Deutsche Telekom and Niantic team up on augmented reality for 5G

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Deutsche Telekom and Niantic are working on a project to improve gaming experiences using edge compute and 5G. (Pixabay)

Deutsche Telekom is working with Niantic to create a better user experience for augmented gaming on mobile networks.

DT is kicking in its MobiledgeX edge servers and its nascent 5G network into the partnership, while Niantic is bringing its Real World augmented reality (AR) platform for gaming to the table.

Niantic, the creator of the augmented reality Pokémon GO game, will start to integrate its Real World Platform through MobiledgeX's APIs to demonstrate high-speed synchronous multiplayer AR interactions across a shared environment. The two companies said they would announce the results of their integration work at a later date.

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In addition to using MobiledgeX's APIs and edge servers, Niatanic is looking to tap into the low latencies that Deutsche Telekom's 5G network offers in order to develop the full potential of its Real World Platform.

By putting its AR gaming closer to the edge through the creation of decentralized "cloudlets" by MobiledgeX, Niantic can better enable real-time mass multiplayer experiences and improved gaming visuals.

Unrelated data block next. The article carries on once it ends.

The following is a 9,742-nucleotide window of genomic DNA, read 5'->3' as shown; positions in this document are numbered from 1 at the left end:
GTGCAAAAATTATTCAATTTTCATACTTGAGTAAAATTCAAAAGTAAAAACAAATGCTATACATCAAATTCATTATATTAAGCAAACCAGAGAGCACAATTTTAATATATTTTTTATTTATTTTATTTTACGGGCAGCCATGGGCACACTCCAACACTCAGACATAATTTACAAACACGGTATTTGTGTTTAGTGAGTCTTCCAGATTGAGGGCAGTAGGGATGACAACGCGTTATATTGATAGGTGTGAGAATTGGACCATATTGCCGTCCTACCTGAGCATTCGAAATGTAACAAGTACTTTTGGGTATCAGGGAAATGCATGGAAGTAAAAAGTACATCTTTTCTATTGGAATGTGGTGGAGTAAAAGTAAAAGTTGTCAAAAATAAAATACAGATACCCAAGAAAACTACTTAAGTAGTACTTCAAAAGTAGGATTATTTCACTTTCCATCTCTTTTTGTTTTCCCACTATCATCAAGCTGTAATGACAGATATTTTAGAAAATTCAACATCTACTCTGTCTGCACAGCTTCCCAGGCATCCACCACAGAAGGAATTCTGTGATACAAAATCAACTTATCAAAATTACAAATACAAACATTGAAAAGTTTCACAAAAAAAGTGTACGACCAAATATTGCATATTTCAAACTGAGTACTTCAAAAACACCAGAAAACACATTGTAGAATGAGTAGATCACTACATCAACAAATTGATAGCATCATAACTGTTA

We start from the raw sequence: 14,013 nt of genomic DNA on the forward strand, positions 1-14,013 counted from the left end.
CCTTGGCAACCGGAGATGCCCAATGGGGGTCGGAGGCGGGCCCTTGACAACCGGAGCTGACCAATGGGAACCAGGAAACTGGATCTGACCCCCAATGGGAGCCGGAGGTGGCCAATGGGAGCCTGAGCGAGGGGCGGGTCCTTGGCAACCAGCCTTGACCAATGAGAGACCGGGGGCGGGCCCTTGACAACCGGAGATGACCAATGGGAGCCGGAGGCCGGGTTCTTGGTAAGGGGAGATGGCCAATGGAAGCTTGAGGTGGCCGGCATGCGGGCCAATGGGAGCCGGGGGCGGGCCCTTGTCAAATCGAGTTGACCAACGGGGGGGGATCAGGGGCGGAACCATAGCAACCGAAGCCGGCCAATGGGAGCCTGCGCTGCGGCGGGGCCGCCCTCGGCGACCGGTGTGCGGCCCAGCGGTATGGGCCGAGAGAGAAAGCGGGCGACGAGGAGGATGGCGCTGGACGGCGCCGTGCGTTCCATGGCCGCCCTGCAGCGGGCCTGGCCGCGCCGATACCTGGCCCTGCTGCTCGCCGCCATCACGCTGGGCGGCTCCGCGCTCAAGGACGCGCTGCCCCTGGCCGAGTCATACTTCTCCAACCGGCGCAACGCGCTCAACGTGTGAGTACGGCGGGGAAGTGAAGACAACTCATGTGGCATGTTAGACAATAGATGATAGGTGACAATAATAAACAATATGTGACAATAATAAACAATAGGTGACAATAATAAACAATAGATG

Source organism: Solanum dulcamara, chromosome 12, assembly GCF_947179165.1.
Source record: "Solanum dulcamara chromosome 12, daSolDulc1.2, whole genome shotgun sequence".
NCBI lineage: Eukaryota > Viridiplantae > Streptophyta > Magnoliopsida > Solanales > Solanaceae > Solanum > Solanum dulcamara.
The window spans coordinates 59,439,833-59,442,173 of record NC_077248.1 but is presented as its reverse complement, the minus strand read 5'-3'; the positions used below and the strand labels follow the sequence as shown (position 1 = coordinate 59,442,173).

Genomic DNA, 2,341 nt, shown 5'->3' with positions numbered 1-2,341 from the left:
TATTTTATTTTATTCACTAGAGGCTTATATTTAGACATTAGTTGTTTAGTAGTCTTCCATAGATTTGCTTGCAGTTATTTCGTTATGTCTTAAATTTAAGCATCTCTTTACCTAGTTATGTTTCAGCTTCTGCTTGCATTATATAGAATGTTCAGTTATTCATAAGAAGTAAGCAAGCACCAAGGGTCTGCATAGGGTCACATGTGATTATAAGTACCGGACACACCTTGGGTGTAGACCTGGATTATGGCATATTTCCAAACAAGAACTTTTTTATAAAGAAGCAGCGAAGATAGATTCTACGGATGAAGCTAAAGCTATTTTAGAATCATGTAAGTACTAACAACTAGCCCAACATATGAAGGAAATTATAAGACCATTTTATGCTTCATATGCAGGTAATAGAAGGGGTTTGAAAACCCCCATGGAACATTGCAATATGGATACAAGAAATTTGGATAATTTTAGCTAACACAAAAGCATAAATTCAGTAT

RELATED: AT&T: 5G and edge compute are a match made for AR, VR gaming

“As a wildly successful company that creates uniquely collaborative gaming services, they (Niantic) recognize and are ready to harness the benefits of edge solutions today. Their needs of spatial understanding, real-time responsiveness and multi-player collaboration are a proxy for many other companies' use cases and edge dependent experiences,” said MobiledgeX President and CEO Jason Hoffman, in a prepared statement.

Augmented reality gaming at the edge is shaping up to be one of the more prominent use cases for 5G networks once those networks are rolled out on a wide scale next year. At last month's AT&T Spark conference in San Francisco, AT&T made the case for edge compute and gaming across its 5G network by showcasing a demo with Ericsson and NVIDIA.

According to a recent survey that was commissioned by the Linux Foundation and conducted by IHS Markit, gaming has the potential to be one of the top revenue-generating applications for edge services.

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